The barbecue season has been a long time coming in 2011. A wet, cool spring with only a few warm days into June really wasn’t very conducive to backyard dining or cooking. However, with the merciful end to the hockey season in June, we began to experience something more like summer, and since early last month, the smell of grilled food once again wafts across the neighbourhood. Barbecue season: a celebration of local foods, cooked and eaten by gatherings of friends and family… the essence of Slow Food.
The main event in Slow Food Pelham’s summer calendar is a barbecue: the Featherstone Lamb Roast in late August or early September. That’s when our members gather to put on a feast for themselves and guests and anyone else who likes slow cooked lamb on a spit accompanied with all the local bounty our region produces. Featherstone Winery near Vineland uses lambs to thin the grape leaves on their vines, thus exposing the grapes to the sun and insuring faster, more complete ripening for their award winning wines. It also produces succulent, grape leaf-fed lamb. This will mark the fourth year that Slow Food Pelham has worked with Louise Engel and Dave Johnson of Featherstone to provide this tasty feast on the very convivial wrap-around verandah of their winery home.
The key to roasting a whole lamb is the barbecue. It must be big enough to cover the entire spitted lamb and must have a motorized rotisserie to turn the lamb evenly over the coals. Oh, I know a hand-turned rotisserie is more traditional, but I have seen too many instances of meat burned on one side and undercooked on the other because the cook became distracted or was enjoying his rosé too much and didn’t turn the spit consistently. We are very fortunate to have on loan Michael and Anna Olson’s personal barbecue, a magnificent monster converted from an old oil tank. The charcoal is suspended over the bottom of the tank on a steel grid, and the large lid can be pulled over the turning lamb to keep the heat in for quicker and more even cooking. The device is so large that we can cook pans of local potatoes and onions under the turning lamb, basting them with the juice from the lamb as they cook.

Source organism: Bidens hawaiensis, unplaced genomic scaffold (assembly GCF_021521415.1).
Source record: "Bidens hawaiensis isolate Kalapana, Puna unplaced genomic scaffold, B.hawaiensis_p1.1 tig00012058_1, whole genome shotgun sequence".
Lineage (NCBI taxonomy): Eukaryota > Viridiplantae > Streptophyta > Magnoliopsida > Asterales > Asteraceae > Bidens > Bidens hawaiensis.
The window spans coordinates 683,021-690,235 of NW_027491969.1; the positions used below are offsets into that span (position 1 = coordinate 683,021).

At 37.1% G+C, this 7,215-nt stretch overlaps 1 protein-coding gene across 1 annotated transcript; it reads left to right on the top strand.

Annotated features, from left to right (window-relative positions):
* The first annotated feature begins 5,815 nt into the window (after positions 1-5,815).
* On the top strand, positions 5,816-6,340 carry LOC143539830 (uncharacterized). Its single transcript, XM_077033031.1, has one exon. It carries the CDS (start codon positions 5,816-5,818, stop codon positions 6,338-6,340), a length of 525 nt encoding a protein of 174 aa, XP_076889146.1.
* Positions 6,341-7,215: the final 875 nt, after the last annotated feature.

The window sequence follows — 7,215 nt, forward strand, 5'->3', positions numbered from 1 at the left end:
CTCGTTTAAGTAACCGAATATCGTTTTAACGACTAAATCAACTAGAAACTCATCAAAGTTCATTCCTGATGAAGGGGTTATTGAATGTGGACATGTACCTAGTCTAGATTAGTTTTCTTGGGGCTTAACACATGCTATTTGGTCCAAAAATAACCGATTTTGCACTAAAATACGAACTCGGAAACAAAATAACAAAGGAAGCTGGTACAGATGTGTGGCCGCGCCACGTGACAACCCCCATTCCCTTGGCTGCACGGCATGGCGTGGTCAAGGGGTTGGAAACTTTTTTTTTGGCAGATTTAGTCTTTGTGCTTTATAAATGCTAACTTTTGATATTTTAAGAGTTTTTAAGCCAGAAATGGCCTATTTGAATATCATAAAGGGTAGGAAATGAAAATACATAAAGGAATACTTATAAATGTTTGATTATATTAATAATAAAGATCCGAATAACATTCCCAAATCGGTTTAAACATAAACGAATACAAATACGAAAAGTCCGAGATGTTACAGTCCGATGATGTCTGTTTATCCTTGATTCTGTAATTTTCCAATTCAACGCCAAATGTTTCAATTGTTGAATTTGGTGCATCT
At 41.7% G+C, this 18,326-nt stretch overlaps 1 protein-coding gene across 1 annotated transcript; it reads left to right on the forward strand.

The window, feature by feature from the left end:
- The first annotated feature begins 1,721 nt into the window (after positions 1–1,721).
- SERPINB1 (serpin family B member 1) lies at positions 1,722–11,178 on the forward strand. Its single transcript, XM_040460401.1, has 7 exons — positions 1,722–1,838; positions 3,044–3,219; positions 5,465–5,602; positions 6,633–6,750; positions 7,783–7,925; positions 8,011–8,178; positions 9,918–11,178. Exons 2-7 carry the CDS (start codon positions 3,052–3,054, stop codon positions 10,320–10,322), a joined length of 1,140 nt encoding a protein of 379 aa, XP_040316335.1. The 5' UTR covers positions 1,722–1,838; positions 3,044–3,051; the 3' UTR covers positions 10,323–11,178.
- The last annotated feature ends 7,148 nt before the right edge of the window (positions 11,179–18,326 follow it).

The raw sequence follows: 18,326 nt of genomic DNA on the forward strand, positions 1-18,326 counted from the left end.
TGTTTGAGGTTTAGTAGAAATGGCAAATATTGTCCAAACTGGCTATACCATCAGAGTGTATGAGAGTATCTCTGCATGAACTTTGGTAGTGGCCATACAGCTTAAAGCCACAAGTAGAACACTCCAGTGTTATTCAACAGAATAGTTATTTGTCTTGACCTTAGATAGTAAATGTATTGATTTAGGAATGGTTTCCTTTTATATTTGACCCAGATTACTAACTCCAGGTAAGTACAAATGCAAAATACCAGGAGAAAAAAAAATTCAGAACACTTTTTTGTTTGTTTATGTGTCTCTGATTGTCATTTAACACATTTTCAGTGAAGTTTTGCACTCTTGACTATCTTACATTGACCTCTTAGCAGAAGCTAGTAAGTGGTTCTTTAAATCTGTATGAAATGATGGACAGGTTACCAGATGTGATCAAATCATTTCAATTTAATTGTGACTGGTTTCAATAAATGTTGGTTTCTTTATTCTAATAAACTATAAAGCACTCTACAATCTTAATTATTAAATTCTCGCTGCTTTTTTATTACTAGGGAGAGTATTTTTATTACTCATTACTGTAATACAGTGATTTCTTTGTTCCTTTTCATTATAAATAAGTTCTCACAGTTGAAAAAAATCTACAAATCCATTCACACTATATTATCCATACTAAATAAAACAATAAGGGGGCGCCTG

Daniel Boudin and I are the designated chefs, and over the three years we have been roasting the lamb, we have developed our technique. We cook the lamb for about 3 ½ hours, regulating the temperature by adding or spreading the charcoal underneath it, and testing with an instant-read thermometer at frequent intervals. During cooking, we baste with olive oil that has several garlic cubes submerged in it, and use a brush made of rosemary twigs to do the basting. When we prepare the lamb, we stuff it with rosemary and garlic cloves before sewing it up and inserting the spit. The potatoes go on about 2 hours before serving and are nicely crisped and brown on the outside but still light and fluffy on the inside if we get it just right. The lamb is carved at the table, and served with the onions and potatoes, salads, vegetables, home-made desserts prepared by other members of our little group, cheeses from Chez Fromage Etc. (now in Fonthill), and, of course, Featherstone wines. It is a wonderful celebration of summer and of the barbecue.
This year’s Pelham Slow Food barbecue at Featherstone Winery is September 10. Contact the President of Slow Food Pelham, Renée Girard at email@example.com if you are interested in attending… but seats are very limited, as we try to keep the event as intimate and convivial as possible.